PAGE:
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Residents deny greed over £10 golf toll


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RESIDENTS of Sandwich Bay Estate have denied being "greedy" in a row over toll charges during the qualifying rounds of the Open Golf.

They say they never intended to open the estate to the public on Monday but were "forced" to after Prince's Golf Club encouraged people to come along to the event for free.

Bill Howie from Prince's said he had to deal with many angry visitors who were faced with a £10 charge to gain access to the golf course through Sandwich Bay Estate.

He described it as an "embarrassment" and said he was disappointed that the directors of Sandwich Bay Estate had decided to introduce the fee.

"There was no need for them to make this charge and I feel they were being greedy," he added.

But a director of Sandwich Bay Estate, speaking exclusively to the East Kent Mercury, said that Prince's knew that spectators would have to pay toll charges and they were annoyed that they were not consulted by Prince's about advertising free entry to spectators to enter the estate free of charge for the qualifying rounds.

"We were shocked when we saw an article in the East Kent Mercury that Prince's were encouraging people to enter the Bay Estate free of charge to watch the qualifying rounds, he added.

"We had not planned to open the estate to the public at all for the entire week of the golf," he added.

The director, who did not want to be identified, added that they decided they would have to bring their contingency plan into operation, which would mean introducing the £10 charge.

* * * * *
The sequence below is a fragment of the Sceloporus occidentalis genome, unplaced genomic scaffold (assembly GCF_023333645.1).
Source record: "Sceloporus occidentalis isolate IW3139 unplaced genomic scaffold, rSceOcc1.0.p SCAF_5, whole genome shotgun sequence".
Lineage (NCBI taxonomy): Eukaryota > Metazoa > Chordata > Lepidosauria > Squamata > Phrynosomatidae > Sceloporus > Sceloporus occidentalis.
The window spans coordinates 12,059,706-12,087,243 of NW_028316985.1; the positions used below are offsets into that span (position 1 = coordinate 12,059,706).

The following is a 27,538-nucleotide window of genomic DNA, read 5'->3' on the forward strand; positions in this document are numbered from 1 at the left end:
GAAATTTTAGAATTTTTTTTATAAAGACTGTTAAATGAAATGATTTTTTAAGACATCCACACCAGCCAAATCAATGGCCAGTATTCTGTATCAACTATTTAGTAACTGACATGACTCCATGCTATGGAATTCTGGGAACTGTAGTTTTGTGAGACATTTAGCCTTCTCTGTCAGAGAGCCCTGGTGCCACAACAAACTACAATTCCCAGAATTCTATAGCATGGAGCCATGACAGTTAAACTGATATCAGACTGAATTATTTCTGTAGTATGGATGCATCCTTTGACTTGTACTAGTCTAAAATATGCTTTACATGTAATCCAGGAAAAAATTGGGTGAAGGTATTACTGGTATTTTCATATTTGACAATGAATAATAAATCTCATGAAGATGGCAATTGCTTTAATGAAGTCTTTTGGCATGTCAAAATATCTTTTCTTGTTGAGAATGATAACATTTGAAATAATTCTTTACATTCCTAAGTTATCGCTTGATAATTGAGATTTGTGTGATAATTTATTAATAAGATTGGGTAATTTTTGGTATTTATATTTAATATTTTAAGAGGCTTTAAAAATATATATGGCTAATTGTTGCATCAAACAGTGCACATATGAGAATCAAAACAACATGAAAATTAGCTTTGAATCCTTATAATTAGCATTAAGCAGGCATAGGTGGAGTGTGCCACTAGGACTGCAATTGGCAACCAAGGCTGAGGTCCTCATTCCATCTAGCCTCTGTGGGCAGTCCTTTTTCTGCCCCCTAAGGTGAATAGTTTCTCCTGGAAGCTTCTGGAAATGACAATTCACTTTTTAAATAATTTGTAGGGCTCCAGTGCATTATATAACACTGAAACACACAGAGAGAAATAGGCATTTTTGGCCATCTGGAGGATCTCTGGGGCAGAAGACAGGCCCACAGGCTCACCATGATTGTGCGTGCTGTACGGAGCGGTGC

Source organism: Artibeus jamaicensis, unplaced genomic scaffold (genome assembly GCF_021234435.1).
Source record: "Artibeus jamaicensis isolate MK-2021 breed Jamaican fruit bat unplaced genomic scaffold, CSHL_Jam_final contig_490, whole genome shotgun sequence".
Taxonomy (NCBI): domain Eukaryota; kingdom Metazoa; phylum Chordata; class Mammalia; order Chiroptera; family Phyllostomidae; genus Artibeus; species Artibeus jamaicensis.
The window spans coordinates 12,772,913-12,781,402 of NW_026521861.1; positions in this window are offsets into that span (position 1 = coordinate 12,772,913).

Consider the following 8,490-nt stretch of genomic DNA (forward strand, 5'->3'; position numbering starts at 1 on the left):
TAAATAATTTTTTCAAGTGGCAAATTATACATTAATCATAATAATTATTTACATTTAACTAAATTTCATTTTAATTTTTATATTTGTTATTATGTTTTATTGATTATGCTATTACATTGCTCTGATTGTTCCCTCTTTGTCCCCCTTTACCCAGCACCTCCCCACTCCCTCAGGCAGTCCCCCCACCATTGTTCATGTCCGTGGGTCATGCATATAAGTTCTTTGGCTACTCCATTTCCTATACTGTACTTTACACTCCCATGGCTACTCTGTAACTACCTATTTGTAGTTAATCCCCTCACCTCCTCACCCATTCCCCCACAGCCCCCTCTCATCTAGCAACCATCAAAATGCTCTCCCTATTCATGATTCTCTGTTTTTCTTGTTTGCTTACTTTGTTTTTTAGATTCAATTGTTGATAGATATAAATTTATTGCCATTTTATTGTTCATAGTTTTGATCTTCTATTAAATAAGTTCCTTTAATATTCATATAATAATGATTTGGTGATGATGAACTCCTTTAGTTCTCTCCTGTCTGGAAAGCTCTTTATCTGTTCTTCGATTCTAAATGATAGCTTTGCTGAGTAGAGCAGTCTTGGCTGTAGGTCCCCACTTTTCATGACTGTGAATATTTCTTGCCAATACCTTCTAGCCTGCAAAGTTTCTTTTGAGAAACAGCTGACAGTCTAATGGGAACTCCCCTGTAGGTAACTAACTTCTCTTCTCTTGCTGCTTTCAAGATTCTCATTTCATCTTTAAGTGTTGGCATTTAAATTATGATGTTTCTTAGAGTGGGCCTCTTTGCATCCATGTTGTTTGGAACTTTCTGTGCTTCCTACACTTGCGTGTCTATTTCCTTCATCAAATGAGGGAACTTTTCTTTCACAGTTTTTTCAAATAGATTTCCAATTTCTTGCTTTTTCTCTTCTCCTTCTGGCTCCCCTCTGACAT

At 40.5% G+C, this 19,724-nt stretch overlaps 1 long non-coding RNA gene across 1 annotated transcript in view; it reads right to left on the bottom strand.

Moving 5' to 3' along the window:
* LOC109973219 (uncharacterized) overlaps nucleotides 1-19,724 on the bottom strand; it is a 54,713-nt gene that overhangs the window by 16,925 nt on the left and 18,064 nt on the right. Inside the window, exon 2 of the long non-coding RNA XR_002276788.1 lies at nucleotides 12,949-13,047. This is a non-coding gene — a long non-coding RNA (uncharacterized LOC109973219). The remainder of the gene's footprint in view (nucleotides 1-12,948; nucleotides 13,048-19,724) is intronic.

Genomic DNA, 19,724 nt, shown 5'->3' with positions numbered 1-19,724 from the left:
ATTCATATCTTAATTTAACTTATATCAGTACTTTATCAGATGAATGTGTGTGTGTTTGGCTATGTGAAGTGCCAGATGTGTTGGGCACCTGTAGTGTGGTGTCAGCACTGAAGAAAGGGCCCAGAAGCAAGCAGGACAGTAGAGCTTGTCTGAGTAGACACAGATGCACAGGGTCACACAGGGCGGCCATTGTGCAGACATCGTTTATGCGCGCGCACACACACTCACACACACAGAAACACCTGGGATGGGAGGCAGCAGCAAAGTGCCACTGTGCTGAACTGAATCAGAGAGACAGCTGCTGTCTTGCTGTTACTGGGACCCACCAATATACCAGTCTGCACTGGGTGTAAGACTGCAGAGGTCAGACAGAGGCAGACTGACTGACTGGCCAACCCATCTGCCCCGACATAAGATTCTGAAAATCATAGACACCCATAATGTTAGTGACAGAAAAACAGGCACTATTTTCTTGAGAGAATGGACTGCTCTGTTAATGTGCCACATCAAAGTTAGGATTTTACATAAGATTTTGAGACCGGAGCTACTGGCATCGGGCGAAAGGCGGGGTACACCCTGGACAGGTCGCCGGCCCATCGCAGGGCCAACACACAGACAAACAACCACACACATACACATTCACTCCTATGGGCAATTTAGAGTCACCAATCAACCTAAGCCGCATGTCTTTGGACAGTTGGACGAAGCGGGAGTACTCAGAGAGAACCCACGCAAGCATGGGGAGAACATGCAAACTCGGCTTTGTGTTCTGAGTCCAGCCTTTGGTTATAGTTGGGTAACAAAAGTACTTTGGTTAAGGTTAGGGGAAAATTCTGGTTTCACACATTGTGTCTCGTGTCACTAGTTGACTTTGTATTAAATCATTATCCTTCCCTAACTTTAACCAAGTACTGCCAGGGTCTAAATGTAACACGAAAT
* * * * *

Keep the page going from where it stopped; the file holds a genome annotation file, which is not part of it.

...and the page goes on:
"We had £10 tickets printed in March in case we did decide to open the estate for the week and it was certainly not an overnight decision to introduce the charge, " he said.

He said the increase from the normal £5 was not unusual for an event like this because there were extra staffing costs and added that they weren't the only ones raising their prices during the golf.

"We are a non-profit making company and money from our regular tolls goes towards the upkeep of the private roads. Two years ago we spent £40,000 upgrading the one mile section of road in the estate leading to Prince's Golf Club."

The director said it was a shame that nobody from Prince's Golf Club sought permission to make spectator access to the qualifying rounds a free right of way.

The Royal and Ancient Golf Club, organisers of the Open, expressed disappointment at the Sandwich Bay Estate's decision to introduce the charges.

"We were caught on the hop by this," admitted championship secretary David Hill.

"In addition to the £25,000 contribution we made for the upkeep of the road which borders Royal St George's we also gave £15,000 to the Dover District Council for upgrading of the ancient highway."

The Sandwich Bay Estate director stressed that they had no intention of causing bad feelings or affecting the good name of the R & A or Royal St George's.

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